There is also some positive news coming out of small observational studies into eating behaviours with Ketogenic Diet.
Patients were observed to reduce their binge eating and food addiction, while also losing weight. They also found improved satiety, reduced appetite and improved hormonal control.
Further studies have documented Ketogenic Diets improving mental health conditions linked to eating disorders, such as reduced anxiety and depression.
We’re at very early stages with research into this area and I am excited to see this develop.
Bottom line: There are potential advantages that for many will outweigh any negatives. But a Ketogenic Diet may not be suitable for those vulnerable to or with a history of disordered eating without specialist supervision.
Is the ketogenic diet harmful during pregnancy and breastfeeding?
There are concerns that the Ketogenic Diet may be potentially dangerous during pregnancy and breastfeeding due to sudden diet changes or following a very restrictive carb intake.
Pre-conception & early pregnancy
Let’s start before the baby is actually conceived.
There have been concerns raised about removing processed carbohydrates from your diet in relation to Neural Tube Defects (such as spina bifida.) These defects are strongly associated with a lack of folic acid.
Cereals and breads often have vitamins and minerals added to them, because they are often so nutritionally poor on their own they wouldn’t be considered food without these additives. This is a process known as fortification and often includes Folic acid.
It is claimed that removing these foods from your diet could lead to insufficient folic acid and therefore lead to an increased risk of Neural Tube Defects.
However, the standard medical advice for any woman considering pregnancy and in the early weeks of pregnancy is to take folic acid supplementation, regardless of her diet.
Consuming a real food diet, with plenty of dark leafy green veggies will also help to boost folic acid intake.
The data does not suggest an association between low carbohydrate diets and neural Tube Defects – independently from folic acid content.
But women planning pregnancy are advised to take appropriate conception and early pregnancy supplements containing folic acid anyway.
Whilst we can safely say that removing sugar and highly processed food during pregnancy is a good thing… The science regarding what is a safe level of carbohydrate consumption in pregnancy is absent. This isn’t surprising… as scientists don’t do experiments on pregnant women for obvious ethical reasons.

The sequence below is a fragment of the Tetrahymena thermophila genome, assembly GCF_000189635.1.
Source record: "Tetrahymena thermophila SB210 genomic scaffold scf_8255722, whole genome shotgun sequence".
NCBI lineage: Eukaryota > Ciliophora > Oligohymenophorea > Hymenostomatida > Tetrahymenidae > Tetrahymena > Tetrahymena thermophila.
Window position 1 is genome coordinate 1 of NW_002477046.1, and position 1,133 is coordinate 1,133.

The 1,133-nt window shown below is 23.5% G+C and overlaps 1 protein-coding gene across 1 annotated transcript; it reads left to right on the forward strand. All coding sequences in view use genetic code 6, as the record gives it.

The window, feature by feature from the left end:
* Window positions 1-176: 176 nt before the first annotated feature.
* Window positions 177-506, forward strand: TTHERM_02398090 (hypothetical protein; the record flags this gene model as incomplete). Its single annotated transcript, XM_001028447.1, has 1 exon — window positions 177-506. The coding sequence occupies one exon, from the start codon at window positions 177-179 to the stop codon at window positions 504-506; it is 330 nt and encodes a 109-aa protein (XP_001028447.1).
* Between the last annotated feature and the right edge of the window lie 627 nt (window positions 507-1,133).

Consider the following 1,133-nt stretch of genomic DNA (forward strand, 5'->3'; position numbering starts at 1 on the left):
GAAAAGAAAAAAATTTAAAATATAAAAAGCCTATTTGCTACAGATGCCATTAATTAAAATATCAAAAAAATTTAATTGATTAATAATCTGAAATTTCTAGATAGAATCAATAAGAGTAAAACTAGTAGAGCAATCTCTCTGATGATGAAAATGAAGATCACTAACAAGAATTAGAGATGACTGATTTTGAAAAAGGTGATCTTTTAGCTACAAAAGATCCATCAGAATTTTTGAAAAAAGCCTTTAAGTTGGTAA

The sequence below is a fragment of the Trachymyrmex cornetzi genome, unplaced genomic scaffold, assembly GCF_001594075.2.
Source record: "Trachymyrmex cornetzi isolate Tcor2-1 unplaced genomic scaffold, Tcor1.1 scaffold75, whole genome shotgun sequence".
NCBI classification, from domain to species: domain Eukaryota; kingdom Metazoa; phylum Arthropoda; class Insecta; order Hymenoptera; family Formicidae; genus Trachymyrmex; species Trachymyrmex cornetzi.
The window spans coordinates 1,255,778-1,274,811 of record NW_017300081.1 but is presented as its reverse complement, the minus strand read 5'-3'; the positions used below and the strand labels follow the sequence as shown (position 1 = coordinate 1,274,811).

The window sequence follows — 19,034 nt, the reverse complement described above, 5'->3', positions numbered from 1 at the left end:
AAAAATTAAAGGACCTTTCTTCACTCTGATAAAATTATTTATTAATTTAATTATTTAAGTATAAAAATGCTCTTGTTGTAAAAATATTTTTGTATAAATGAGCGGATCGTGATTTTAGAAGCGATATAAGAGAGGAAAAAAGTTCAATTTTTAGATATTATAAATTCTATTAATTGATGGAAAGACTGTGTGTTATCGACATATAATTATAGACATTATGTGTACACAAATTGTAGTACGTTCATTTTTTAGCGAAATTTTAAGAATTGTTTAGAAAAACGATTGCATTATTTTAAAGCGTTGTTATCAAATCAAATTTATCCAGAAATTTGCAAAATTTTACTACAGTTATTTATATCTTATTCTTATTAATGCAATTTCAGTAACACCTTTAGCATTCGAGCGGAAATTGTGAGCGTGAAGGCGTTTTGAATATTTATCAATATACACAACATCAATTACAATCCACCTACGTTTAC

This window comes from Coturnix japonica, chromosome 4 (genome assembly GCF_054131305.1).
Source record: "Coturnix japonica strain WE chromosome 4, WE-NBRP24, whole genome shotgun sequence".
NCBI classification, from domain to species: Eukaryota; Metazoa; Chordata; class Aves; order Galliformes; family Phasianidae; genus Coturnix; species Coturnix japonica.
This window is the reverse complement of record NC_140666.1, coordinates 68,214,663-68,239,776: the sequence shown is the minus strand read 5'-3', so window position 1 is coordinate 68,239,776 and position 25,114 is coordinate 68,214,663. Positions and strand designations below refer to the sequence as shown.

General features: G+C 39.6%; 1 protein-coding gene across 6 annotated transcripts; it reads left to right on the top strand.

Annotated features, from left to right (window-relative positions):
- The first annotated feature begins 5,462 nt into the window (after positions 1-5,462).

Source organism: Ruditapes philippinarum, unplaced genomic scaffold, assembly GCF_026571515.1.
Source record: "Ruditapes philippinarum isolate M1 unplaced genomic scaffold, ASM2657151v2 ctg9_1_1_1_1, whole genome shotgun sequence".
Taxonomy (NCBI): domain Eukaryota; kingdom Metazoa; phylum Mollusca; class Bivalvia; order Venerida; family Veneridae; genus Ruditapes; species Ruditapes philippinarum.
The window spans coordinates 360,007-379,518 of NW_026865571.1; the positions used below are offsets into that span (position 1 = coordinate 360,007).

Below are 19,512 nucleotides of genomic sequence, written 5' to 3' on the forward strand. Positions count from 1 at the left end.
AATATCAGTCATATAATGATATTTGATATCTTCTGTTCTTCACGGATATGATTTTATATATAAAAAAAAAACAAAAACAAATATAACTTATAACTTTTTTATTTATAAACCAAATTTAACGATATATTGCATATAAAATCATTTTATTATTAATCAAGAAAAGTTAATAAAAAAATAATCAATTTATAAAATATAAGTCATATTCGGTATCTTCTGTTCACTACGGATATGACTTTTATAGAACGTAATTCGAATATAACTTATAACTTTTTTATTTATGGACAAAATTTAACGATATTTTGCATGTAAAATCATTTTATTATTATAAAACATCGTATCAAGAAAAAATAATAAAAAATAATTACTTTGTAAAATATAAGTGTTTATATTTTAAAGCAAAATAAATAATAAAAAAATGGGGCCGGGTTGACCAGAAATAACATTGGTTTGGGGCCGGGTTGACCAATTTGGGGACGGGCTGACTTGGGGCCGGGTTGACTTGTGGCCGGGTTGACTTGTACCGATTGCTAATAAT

I’m aware of a number of women who have been on long term ketogenic diets prior to pregnancy, who have continued throughout their pregnancies and everything has been fine.
And you might be thinking “why would anyone even think about starting a ketogenic diet during pregnancy?” – well we know that ketogenic diets are good for diabetes… and many women develop gestational diabetes.
So it’s possible that a ketogenic diet may help…but I don’t see us ever really being able to say that it’s definitely a safe option for managing gestational diabetes.
I often get asked whether it’s safe to go onto a ketogenic diet when breastfeeding. It’s not uncommon for women to want to lose some weight after having a baby.
Again, it’s vital to get enough nutrients while breastfeeding. Breastfeeding uses a lot of energy and nutrients. Your need for specific nutrients, including protein, calcium, iron, and many vitamins, goes up as well and many women take specific supplements to support breastfeeding.
According to advice from La Leche League, a low carb eating style is compatible with breastfeeding as long as you take a sensible approach. Including “eating regularly, and including a wide variety of healthy foods, such as vegetables, fruits and proteins, to ensure sufficient nutrition” (Lauwers & Swisher, 2015).
Eliminating unhealthy carbs with little nutritional benefit can be very helpful for many mothers, foods like sugary snacks, junk foods, crackers, chips etc.
But importantly those considering a strict ketogenic diet should be aware of a very small number of cases reported, of non-diabetic breastfeeding women ending up in ketoacidosis. The reasons that these cases have occurred are not clearly understood.
Diabetic Ketoacidosis is a serious, life threatening complication of type 1 diabetes and, much less commonly, of type 2 diabetes.